Article posted Thursday, October 29, 2009 3:50pm

• A.D. Bajkov, a biologist for the Dept. of Wildlife and Fisheries in Louisiana, witnessed an unusual event on October 23, 1947. During a rainstorm in Marksville, LA, fish began falling from the sky. They ranged from two to nine inches long and they were all over the place. Along main street, there was a fish every square yard or so, and the cashier of the local bank and two businessmen were struck by falling fish while walking to work. Bajkov reported the event in Science magazine. Can it really rain fish or frogs? All the evidence says that, under the proper circumstances (e.g., water spouts?), this can happen. (Dennis and Wolff, 1992, It’s Raining Frogs and Fishes)

• Alzheimer’s Disease (AD) is associated with the accumulation in the brain of clusters of insoluble material called amyloid plaques. Researchers from two universities and the Florida AD Research Center claim that drinking two cups of strong coffee a day may help prevent AD and possibly enhance memory. The research was done in mice bred to develop AD, and caffeine produced a 50 percent reduction in amyloid plaques. Whether this is applicable to humans is theoretical. But if it is, and if you aren’t a coffee drinker, then 14 cups of tea or 20 caffeinated cola drinks may achieve the same effect. (The Week, July, 2009)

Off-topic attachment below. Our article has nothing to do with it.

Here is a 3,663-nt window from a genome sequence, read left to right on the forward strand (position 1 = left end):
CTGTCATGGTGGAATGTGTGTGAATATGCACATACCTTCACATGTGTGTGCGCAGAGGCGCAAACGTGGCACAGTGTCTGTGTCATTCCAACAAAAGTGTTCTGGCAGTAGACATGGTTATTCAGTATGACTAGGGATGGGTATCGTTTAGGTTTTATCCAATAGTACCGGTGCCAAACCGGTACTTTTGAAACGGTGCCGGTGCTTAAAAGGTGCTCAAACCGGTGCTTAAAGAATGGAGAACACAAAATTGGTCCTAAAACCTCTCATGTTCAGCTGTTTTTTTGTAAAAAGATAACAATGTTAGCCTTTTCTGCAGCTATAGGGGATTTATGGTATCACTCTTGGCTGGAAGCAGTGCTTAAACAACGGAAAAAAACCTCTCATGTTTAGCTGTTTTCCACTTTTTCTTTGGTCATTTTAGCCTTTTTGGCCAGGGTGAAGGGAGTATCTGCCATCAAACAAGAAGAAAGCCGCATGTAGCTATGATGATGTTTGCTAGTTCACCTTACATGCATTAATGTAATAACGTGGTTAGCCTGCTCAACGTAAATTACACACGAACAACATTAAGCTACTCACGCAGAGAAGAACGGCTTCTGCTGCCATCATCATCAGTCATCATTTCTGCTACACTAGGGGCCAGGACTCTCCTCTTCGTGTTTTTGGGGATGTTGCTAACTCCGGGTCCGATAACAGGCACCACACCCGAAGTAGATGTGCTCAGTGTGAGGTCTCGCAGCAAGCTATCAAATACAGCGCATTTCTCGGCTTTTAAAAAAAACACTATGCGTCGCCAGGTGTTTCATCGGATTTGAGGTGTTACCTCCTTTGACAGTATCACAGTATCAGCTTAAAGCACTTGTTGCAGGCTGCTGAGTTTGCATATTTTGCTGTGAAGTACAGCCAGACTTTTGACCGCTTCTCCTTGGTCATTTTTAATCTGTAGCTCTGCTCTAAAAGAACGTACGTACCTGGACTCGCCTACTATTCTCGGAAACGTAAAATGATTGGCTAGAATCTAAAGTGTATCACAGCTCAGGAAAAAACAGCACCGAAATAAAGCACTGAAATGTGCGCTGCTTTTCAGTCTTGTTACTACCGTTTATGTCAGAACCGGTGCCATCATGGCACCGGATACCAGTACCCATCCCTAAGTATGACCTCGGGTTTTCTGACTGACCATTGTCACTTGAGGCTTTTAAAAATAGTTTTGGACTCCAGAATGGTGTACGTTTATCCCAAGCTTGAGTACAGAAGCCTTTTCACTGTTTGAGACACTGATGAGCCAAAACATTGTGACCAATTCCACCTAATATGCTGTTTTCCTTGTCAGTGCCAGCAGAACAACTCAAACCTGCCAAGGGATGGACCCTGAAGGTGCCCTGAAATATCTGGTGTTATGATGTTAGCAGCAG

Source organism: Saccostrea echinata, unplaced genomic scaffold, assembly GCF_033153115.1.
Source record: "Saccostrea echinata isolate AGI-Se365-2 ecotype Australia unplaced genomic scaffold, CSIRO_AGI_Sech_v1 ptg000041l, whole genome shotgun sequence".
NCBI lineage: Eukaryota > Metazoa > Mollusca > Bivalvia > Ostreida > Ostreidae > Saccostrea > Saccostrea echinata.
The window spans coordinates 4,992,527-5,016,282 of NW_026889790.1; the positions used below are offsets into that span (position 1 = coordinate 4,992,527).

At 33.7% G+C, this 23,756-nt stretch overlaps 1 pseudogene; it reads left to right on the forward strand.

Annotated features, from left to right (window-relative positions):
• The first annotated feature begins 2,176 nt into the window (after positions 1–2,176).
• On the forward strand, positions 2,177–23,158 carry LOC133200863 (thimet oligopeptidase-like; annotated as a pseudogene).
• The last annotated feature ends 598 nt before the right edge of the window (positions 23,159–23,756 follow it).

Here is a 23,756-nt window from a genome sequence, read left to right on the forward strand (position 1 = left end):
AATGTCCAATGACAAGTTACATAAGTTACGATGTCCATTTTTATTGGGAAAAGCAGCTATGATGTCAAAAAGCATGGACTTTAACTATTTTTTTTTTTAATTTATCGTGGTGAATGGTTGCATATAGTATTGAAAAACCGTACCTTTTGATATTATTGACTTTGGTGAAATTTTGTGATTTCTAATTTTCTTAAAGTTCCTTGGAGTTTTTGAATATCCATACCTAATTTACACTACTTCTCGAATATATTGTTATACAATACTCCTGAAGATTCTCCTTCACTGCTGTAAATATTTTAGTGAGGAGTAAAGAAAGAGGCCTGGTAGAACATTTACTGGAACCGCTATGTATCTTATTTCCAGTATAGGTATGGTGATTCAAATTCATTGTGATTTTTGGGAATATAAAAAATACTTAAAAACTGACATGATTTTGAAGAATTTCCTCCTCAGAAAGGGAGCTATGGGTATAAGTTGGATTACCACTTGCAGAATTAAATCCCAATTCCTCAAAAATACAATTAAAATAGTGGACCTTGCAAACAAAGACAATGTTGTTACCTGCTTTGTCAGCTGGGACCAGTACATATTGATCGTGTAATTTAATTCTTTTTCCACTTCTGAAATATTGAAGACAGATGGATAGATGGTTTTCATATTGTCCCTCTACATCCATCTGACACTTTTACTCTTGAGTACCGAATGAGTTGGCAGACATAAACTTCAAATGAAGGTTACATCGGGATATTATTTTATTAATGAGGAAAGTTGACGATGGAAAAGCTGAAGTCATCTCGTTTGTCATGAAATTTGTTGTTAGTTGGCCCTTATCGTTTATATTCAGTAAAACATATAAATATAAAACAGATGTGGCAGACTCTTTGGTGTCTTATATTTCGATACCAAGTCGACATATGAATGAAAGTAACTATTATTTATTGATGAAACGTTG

• In addition to bacteria, dung-eating insects play a major role in making feces of vertebrate animals disappear from the landscape. Consider what would happen in their absence.

• Everyone knows that someone in a “vegetative state” can be kept alive indefinitely. Should the plug be pulled on individuals who are “minimally conscious?” A study in BioMed Central Neurology gives pause when considering whether to allow such an individual to die. In the study, 44 individuals met the requirements to be classified as in a vegetative state. But a new set of criteria, called the “Coma Scale,” suggested that 18 of the 44 should be considered in a “minimally conscious state.” And as it turned out, four of the 44 patients ultimately recovered. The widespread application of the new Coma Scale may give some vegetative patients time to resume an active life. It’s still a tough call for physicians and families. (The Economist, July, 2009)

• Climate change? Hasn’t there always been climate fluctuations? Yes, and animal and plant life have always evolved to survive the change or else they went extinct. The problem today is the speed with which climate is changing, and the evidence points to human activities as enhancing rapid climate change.

• There is much research on trying to reverse program adult body cells into stem cells that can become specialized into kidney, liver, or brain cells. Theoretically, any cell of our body contains the same DNA “blueprint” from which another you might be produced. Two Chinese researchers have managed to clone a male mouse in this manner that went on to reproduce. The hope is that someday spare body parts can be cloned from your adult skin or liver cells that could be injected to replace ones you lost through disease or accident. This would eliminate the risk of tissue rejection, a major problem with transplants. (The Economist, July, 2009)